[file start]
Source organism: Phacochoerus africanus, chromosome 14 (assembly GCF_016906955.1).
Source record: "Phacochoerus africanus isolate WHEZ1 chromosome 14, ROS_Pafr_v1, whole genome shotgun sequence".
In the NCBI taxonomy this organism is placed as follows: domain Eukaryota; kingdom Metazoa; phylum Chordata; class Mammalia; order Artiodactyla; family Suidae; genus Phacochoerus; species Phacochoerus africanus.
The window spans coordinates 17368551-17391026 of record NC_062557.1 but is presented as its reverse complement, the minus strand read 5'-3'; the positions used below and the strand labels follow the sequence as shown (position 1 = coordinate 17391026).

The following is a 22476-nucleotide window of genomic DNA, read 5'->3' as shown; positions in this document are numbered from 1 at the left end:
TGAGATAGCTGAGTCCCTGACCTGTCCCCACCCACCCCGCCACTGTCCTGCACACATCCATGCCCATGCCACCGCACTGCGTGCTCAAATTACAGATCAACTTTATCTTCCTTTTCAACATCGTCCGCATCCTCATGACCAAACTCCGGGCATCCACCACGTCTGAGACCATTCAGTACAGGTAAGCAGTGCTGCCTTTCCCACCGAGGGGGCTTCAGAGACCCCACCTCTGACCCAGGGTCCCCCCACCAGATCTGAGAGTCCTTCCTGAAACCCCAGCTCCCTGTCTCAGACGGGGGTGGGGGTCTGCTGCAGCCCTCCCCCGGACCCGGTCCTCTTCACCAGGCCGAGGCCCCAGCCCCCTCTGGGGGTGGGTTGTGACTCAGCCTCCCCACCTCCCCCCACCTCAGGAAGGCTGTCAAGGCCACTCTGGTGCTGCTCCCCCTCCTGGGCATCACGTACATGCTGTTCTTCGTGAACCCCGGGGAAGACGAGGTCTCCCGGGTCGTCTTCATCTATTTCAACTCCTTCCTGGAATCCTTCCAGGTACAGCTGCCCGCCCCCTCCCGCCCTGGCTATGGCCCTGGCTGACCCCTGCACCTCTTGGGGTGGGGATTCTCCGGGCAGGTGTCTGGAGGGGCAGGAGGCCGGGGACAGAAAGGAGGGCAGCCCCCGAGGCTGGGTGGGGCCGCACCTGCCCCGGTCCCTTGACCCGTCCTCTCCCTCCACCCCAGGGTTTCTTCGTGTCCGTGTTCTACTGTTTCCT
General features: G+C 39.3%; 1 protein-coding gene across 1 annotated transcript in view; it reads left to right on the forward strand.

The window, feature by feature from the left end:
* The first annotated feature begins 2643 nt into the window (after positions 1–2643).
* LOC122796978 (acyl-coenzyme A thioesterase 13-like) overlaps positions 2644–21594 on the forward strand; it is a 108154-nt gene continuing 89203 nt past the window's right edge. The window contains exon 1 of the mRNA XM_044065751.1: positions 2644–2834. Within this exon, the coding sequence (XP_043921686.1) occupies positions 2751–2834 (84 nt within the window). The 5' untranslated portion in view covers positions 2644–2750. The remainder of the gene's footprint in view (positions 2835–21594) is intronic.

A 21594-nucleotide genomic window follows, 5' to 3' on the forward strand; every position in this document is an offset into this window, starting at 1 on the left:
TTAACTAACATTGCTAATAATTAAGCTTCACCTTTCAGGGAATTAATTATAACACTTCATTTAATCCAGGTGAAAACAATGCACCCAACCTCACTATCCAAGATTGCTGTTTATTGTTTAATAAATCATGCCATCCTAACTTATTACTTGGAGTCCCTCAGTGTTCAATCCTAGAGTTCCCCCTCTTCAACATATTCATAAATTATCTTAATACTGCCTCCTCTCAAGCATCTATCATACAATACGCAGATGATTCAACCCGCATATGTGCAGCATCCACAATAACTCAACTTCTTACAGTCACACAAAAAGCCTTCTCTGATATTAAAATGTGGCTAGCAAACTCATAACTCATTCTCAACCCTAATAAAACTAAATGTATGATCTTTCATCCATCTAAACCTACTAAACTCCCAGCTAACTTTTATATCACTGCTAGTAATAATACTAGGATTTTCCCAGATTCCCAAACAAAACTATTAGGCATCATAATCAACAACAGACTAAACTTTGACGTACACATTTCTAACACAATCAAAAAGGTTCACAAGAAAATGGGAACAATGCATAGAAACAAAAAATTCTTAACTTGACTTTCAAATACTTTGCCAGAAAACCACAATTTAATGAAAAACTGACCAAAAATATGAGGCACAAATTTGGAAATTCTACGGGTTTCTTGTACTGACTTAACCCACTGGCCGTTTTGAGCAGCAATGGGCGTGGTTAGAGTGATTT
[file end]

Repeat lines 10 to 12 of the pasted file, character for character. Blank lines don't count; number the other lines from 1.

* LOC122796978 (acyl-coenzyme A thioesterase 13-like) overlaps positions 2644–21594 on the forward strand; it is a 108154-nt gene continuing 89203 nt past the window's right edge. The window contains exon 1 of the mRNA XM_044065751.1: positions 2644–2834. Within this exon, the coding sequence (XP_043921686.1) occupies positions 2751–2834 (84 nt within the window). The 5' untranslated portion in view covers positions 2644–2750. The remainder of the gene's footprint in view (positions 2835–21594) is intronic.

A 21594-nucleotide genomic window follows, 5' to 3' on the forward strand; every position in this document is an offset into this window, starting at 1 on the left:
TTAACTAACATTGCTAATAATTAAGCTTCACCTTTCAGGGAATTAATTATAACACTTCATTTAATCCAGGTGAAAACAATGCACCCAACCTCACTATCCAAGATTGCTGTTTATTGTTTAATAAATCATGCCATCCTAACTTATTACTTGGAGTCCCTCAGTGTTCAATCCTAGAGTTCCCCCTCTTCAACATATTCATAAATTATCTTAATACTGCCTCCTCTCAAGCATCTATCATACAATACGCAGATGATTCAACCCGCATATGTGCAGCATCCACAATAACTCAACTTCTTACAGTCACACAAAAAGCCTTCTCTGATATTAAAATGTGGCTAGCAAACTCATAACTCATTCTCAACCCTAATAAAACTAAATGTATGATCTTTCATCCATCTAAACCTACTAAACTCCCAGCTAACTTTTATATCACTGCTAGTAATAATACTAGGATTTTCCCAGATTCCCAAACAAAACTATTAGGCATCATAATCAACAACAGACTAAACTTTGACGTACACATTTCTAACACAATCAAAAAGGTTCACAAGAAAATGGGAACAATGCATAGAAACAAAAAATTCTTAACTTGACTTTCAAATACTTTGCCAGAAAACCACAATTTAATGAAAAACTGACCAAAAATATGAGGCACAAATTTGGAAATTCTACGGGTTTCTTGTACTGACTTAACCCACTGGCCGTTTTGAGCAGCAATGGGCGTGGTTAGAGTGATTT